Creaking doors, thumping pipes, and rusty nails make this farmhouse game feel more like a set on an episode of Criminal Minds than a place you’d want to call home. Regardless, it’s the setting for the Yakov Butuzoff-developed adventure game Loretta, a choice-filled murder mystery with a touch of disturbing charm.
In Loretta, you play as Loretta Harris – a housewife and self-proclaimed ornithologist living on a farm in the 1940s. The game opens with Loretta being visited by a private investigator named Frank Chambers. He says he’s been sent from New York to look for your husband Walter, and what starts as a missing persons case quickly turns into a murder-mystery you won’t soon forget.
At the start of the game, you’re met with a few options. The PC version asked me which controller layout I was using (in my case, a PS5 Dualsense) and gives you the choice of two visual modes: Color Mode and Noir Mode. Color mode is the standard and recommended for a first playthrough, while Noir Mode gives the game a more well… noir feel. Choosing Noir Mode also increases the overall difficulty.
Autosaves in Loretta happen regularly, so I never felt like I’d lose a lot of time by taking a break. That said, gameplay involves a mix of walking and some interacting, as you’d find in a point-and-click adventure. However, there isn’t much action to be had in Loretta. The times you need to do more than make a choice are few and far between and are usually solved by repeatedly pressing a shoulder button. This makes dragging a body through a field or pulling a rusty nail out of your leg feel a bit more weighty, but it doesn’t add much to the overall gameplay.
Time spent in your house is divided into a few different areas, including the kitchen, bedrooms, and basement. There are multiple things to interact with, and they change throughout the story. For example, interacting with the moose head in the living room results in Loretta saying something different each time, though usually in disgust.
The story is played out in a series of flashbacks that eventually catch up to the beginning of the game—choices you make result in different outcomes and could lead to one of the game’s multiple endings. Feel like calling Margaret a homewrecker to her face? You’re well within your rights. Just remember… every action has consequences – so it’s essential to think ahead.
In one particular scene, I chose to pick up a harvesting scythe while talking to the sheriff. As you can probably guess, that didn’t end well. I got shot and was immediately teleported to a few days prior, where I had the option of choosing a different path.
Loretta’s story takes place in the late 1940s. In 1947, you and your husband Walter are forced to move from the busy city life in New York to a small town farm. Why you had to move isn’t explained at the beginning but does become more clear as the story progresses. Loretta is frequently haunted by grief from her past on top of her husband’s life of secrecy, and it gave me the feeling that she was starting to go a bit crazy.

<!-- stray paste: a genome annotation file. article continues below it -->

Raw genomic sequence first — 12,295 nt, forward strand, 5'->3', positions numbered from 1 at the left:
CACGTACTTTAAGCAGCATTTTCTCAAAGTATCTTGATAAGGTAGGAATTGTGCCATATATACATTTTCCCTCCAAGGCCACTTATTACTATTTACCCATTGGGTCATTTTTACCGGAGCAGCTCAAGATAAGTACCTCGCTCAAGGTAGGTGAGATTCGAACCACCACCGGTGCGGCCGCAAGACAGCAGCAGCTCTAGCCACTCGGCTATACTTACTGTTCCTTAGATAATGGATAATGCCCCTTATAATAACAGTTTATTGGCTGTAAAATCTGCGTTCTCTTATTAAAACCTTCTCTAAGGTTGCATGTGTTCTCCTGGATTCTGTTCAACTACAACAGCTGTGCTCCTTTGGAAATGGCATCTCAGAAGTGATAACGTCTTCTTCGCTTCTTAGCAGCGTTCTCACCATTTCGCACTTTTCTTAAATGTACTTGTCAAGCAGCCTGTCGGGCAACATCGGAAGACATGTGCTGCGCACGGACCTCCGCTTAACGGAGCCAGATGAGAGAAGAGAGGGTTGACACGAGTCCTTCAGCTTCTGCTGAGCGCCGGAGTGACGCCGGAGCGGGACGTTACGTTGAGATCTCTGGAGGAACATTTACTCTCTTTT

Not far into the story, you learn what’s really happening. Loretta Lou Harris isn’t the happy housewife she pretends to be. The game focuses mainly on Loretta, but other characters are introduced. Unfortunately, most are easily forgettable or don’t stick around long enough to leave an impact. More could have been done to explore these relationships, and it felt at times like characters were added just to be added.
While choices matter to an extent, significant decisions are far less frequent and usually made for you. This gave Loretta the illusion of being a choose-your-own-adventure story when in reality, it felt much more linear. That’s not necessarily bad, though. The story was enjoyable, if not a bit predictable, and I think that was the developer’s goal.
Throughout your journey, you’ll encounter a few different types of puzzles. Most don’t involve much more than rearranging ripped portions of a photograph or clicking words before they reach the center of the screen. Still, the puzzles do give you a hint as to what will happen next.
As a result, there wasn’t much thinking involved in solving the game’s bigger mysteries. Only once did I have to stop and think, ‘if I used this here, then I can do this other thing here.’ I would have liked to see more of that, so it felt like what I did really had an impact instead of watching a crime drama unfold.
The playable scenes in Loretta are broken up into different zones, which you choose when prompted. Aside from a few moments, progression is linear, and the map screen serves more as a “here’s what happens next” feature than anything.
There isn’t much regarding inventory or menus. Pushing “Options” brings up a prompt asking if you’d like to quit the game. Pressing L1 or L2 opens your inventory, which rarely has more than a few items in it. The game forces you to use an item if it’s needed at a particular time, and it’s usually shortly after the item is picked up. This makes checking your bag feel much less important since it’s basically a reminder of where you’re at in the story.
The music in Loretta isn’t particularly memorable but does add a feeling of unease, particularly in the game’s darker moments. Sound effects are loud–and sometimes surprising–and do give the game more of a disturbing element.
Loretta is a fun (and sometimes disturbing) story of what happens when you try to bury the truth. Choices matter, and each comes with its own set of consequences. And while the puzzles and active gameplay are limited, the game doesn’t overstay its welcome. Gritty locations, haunting sound effects, and a seriously messed up narrative make this an adventure I’d happily play again. And maybe next time, I won’t die quite as fast.
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